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Toxicological information

Eye irritation

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Administrative data

Endpoint:
eye irritation: in vitro / ex vivo
Type of information:
experimental study
Adequacy of study:
weight of evidence
Study period:
2014-08-14 to 2014-08-14
Reliability:
1 (reliable without restriction)
Rationale for reliability incl. deficiencies:
guideline study

Data source

Reference
Reference Type:
study report
Title:
Unnamed
Year:
2014
Report Date:
2014

Materials and methods

Test guideline
Qualifier:
according to
Guideline:
OECD Guideline 438 (Isolated Chicken Eye Test Method for Identifying Ocular Corrosives and Severe Irritants)
Version / remarks:
26 July 2013
Deviations:
no
GLP compliance:
yes (incl. certificate)

Test material

Reference
Name:
Unnamed
Type:
Constituent
Test material form:
liquid

Test animals / tissue source

Species:
chicken
Strain:
other: COBB 500
Details on test animals or tissues and environmental conditions:
SOURCE OF COLLECTED EYES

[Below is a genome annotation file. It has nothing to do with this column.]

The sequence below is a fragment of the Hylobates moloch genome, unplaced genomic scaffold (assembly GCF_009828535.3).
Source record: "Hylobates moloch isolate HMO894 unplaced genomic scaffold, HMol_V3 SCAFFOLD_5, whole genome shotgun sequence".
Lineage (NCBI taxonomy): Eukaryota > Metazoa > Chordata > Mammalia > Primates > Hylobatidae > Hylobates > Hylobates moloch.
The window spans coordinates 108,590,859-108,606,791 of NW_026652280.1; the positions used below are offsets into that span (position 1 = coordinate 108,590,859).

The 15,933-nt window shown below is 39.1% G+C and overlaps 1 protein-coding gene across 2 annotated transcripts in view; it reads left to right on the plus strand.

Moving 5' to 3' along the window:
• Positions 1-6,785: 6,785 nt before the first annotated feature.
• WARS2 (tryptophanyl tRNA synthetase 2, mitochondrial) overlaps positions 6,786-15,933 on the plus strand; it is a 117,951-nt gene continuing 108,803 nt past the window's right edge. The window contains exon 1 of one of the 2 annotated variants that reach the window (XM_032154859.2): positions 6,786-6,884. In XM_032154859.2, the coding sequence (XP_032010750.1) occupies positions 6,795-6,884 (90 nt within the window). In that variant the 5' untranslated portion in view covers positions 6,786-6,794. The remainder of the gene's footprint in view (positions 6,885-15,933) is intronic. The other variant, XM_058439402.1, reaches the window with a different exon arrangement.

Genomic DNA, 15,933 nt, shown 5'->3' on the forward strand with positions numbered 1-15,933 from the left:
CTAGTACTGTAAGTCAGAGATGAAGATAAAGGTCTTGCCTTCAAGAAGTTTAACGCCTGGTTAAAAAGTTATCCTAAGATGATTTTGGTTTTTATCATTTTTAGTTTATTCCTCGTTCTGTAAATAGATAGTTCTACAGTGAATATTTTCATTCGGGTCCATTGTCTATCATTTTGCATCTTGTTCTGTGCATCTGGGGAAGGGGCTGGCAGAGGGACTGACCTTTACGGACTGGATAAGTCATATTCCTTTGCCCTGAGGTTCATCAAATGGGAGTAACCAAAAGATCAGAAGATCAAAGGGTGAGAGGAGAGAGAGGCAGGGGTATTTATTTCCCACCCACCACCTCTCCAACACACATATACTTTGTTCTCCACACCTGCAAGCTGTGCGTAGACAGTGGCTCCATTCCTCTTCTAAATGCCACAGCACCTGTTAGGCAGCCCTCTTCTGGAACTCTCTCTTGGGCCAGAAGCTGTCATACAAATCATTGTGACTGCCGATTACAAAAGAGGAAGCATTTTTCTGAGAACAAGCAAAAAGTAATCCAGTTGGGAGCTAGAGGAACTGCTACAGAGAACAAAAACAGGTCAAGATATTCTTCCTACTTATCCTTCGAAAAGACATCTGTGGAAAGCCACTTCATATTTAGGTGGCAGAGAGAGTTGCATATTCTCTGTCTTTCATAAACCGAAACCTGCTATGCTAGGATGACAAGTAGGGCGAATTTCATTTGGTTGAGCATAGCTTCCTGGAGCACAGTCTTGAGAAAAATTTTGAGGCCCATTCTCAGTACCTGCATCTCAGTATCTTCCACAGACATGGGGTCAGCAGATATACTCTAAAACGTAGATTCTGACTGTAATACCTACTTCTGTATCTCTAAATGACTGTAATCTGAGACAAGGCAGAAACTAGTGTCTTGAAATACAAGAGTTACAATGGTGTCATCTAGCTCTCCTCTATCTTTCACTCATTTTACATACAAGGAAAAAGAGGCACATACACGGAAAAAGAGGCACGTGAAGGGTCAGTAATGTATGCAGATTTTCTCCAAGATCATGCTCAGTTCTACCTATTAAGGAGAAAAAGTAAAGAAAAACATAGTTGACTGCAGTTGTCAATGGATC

- Source: TARAVIS KFT. 9600 Sárvár, Rábasömjéni út 129. Hungary
- Storage, temperature and transport conditions of ocular tissue: Head collection was performed by a slaughter house technician. Heads were removed immediately after sedation of the chickens (sedation was happened by electric current). The heads were transported to TOXI-COOP ZRT. at the earliest convenience for use approximately within 2 hours from collection. The ambient temperature was optimal (20.3 ºC to 21.4ºC) during the transport. All eyes used in the assay were from the same groups of eyes collected on one specific day. After collection, the heads were inspected for appropriate quality and wrapped with paper moistened with saline, then placed in a plastic box that can be closed (4-5 heads/box).
- Time interval prior to initiating testing: 2 h
- indication of any existing defects or lesions in ocular tissue samples: none

Test system

Vehicle:
unchanged (no vehicle)
Controls:
yes, concurrent positive control
yes, concurrent negative control
Amount / concentration applied:
TEST MATERIAL
- Amount applied: 30 μL/eye

Duration of treatment / exposure:
10 seconds
Duration of post- treatment incubation (in vitro):
The control and test eyes were evaluated at approximately 30, 75, 120, 180 and 240 minutes after the post-treatment rinse. Minor variations within ± 5 minutes were considered acceptable.
Number of animals or in vitro replicates:
The treatment group and the concurrent positive control consisted of three eyes. The negative control group consisted of one eye.
Details on study design:
SELECTION AND PREPARATION OF ISOLATED EYES